- 3kg of Security Sensitive Ammonium Nitrate (SSAN) or
- 100g of an explosive other than SSAN.
- officers employed by law enforcement agencies e.g. Explosives Ordnance Response Team (EORT), Australian Federal Police (AFP), Queensland Police Service (QPS), correctional services;
- applicants for a licence to sell explosives (small arms ammunition only) under the Act;
- persons participating in an approved arms fair who hold a current weapons licence under the Weapons Act 1990
The list below identifies the types of explosives against the activity which authorities (licence or permit) are issued and whether a security clearance is required for the type of explosives handled for a particular authority. When using the table below, if a Yes and a No are the outcomes determined, the Yes always overrides the No.
|Activity||YES – Security clearance required||NO – Security clearance not required|
Import (Licence and permit)
Export (Licence and permit)
Store (Licence and permit)
|Explosives Driver Licence||N/A|
Fireworks Contractor (Licence
Fireworks Operator (Licence)
Use (Licence except shotfirer, fireworks contractors and operators)
Government magazine access card holders
Corporate licences and partnerships (security sensitive explosives only) where at least one partner is a corporation
Legend and definitions
ASIO: Australian Security Intelligence Organisation
Blasting explosives: means an explosive used for blasting or a similar effect and includes detonators, boosters, a cartridge, detonating cord, high explosives such as TNT, ANFO, PETN; explosives for petroleum, gas and geothermal operations.
Direct supervision: A person is within the continuous direction and observation of a person who holds a security clearance.
Distress signal: Distress signal means a packaged pyrotechnic substance used for signalling, warning, rescue or a similar purpose; and includes marine flares and signals, landing flares, highway fuses, line-carrying rockets and smoke generators.
Executive officer: A person who is part of a corporation that is concerned with, or takes part in, the corporation’s management, whether or not the person is a director or the person’s position is given the name of executive officer.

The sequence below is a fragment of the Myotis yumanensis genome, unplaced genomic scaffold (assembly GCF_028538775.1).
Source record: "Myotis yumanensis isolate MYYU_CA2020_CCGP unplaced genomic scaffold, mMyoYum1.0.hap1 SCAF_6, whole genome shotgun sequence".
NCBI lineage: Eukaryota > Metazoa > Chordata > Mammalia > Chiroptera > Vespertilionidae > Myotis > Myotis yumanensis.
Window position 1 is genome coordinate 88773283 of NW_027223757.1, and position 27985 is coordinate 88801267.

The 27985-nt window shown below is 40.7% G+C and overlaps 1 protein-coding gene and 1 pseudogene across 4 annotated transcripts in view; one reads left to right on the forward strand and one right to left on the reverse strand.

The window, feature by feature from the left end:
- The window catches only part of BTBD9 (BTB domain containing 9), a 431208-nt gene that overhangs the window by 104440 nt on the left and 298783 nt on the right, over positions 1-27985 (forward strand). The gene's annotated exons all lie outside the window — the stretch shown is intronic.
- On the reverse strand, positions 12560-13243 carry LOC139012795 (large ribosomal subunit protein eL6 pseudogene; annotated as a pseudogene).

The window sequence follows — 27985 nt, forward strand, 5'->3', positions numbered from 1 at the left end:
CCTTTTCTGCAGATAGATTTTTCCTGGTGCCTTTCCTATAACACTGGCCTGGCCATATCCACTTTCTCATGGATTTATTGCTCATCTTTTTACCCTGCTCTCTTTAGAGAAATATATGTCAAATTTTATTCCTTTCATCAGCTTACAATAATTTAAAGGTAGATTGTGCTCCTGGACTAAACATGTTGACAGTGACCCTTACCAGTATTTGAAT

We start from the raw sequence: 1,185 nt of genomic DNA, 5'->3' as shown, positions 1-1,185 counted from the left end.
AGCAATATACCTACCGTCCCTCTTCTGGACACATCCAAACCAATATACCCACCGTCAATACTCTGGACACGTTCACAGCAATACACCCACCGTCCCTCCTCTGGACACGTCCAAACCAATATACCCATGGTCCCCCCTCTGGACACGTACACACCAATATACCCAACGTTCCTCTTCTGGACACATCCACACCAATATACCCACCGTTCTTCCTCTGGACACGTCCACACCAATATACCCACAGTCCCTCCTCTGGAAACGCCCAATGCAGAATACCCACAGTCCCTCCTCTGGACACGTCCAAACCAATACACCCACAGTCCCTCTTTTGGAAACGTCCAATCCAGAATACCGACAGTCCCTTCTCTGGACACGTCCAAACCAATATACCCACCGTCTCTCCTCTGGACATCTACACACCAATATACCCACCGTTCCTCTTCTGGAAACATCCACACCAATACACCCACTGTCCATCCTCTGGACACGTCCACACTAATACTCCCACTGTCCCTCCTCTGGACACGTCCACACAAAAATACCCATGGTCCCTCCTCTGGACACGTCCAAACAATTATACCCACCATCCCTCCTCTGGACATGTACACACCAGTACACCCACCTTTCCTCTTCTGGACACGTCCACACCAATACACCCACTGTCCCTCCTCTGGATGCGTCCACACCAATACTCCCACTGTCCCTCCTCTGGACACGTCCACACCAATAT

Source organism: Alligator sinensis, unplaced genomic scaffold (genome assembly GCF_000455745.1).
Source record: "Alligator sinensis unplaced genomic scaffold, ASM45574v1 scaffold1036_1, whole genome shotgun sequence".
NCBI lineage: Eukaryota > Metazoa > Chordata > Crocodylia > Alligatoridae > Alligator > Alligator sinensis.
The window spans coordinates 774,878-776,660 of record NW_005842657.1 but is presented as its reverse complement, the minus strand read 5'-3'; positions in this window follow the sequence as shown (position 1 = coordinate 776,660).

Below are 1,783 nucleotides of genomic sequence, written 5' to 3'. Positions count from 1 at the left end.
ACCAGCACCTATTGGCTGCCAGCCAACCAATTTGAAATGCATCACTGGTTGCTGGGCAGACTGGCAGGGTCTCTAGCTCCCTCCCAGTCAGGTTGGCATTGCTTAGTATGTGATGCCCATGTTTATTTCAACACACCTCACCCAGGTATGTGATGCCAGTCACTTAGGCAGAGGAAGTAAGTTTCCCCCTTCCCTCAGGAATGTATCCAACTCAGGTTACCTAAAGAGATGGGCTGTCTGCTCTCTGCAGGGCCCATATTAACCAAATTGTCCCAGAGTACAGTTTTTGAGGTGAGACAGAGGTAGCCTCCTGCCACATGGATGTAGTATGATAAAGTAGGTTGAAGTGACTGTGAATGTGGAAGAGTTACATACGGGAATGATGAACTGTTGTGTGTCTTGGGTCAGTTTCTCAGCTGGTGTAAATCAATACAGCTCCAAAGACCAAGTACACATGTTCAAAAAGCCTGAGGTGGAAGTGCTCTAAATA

Listed corporation: A company whose shares are quoted on a prescribed stock exchange.
NCH: A National Criminal History (NCH) check is conducted by the Queensland Police Service (QPS) that lists an individual’s disclosable court outcomes and pending charges of any offences in Australia, if any.
PMV: A Politically Motivated Violence (PMV) check is conducted by ASIO on an individual regarding violence perpetrated by people or governments to achieve political goals.
Relevant offences: As per s23A(3) of the Explosives Act 1999, a relevant offence is an offence:
- Involving a prescribed activity (an activity under the Explosives Act 1999);
- Involving violence or threatened violence;
- Involving the use, carriage, discharge or possession of a firearm;
- Relating to the misuse of drugs;
- Involving breaking and entering into premises, burglary, robbery, stealing or receiving stolen property;
- Involving fraud, the fabrication of evidence, perjury or the making of a false declaration or statement.
Responsible person: for a listed corporation, means an executive officer or employee of the corporation who is nominated, by written notice given to the chief inspector, by the corporation as the responsible person for the corporation for matters relating to explosives.
SAA: small arms ammunition
SSAN: security sensitive ammonium nitrate
Unrestricted fireworks: Amorces and caps for toy pistols, Indoor table bombs, Model rocket motors—maximum weight 62.5g, Snaps for bon bon crackers, Sparklers, Starting pistol caps, Streamer cones and Indoor decorative fountains.
Unsupervised access: A person will be able to have access to an explosive other than in the presence, and under the direct supervision, of a person who holds a security clearance.
Issued by Resources Safety & Health Queensland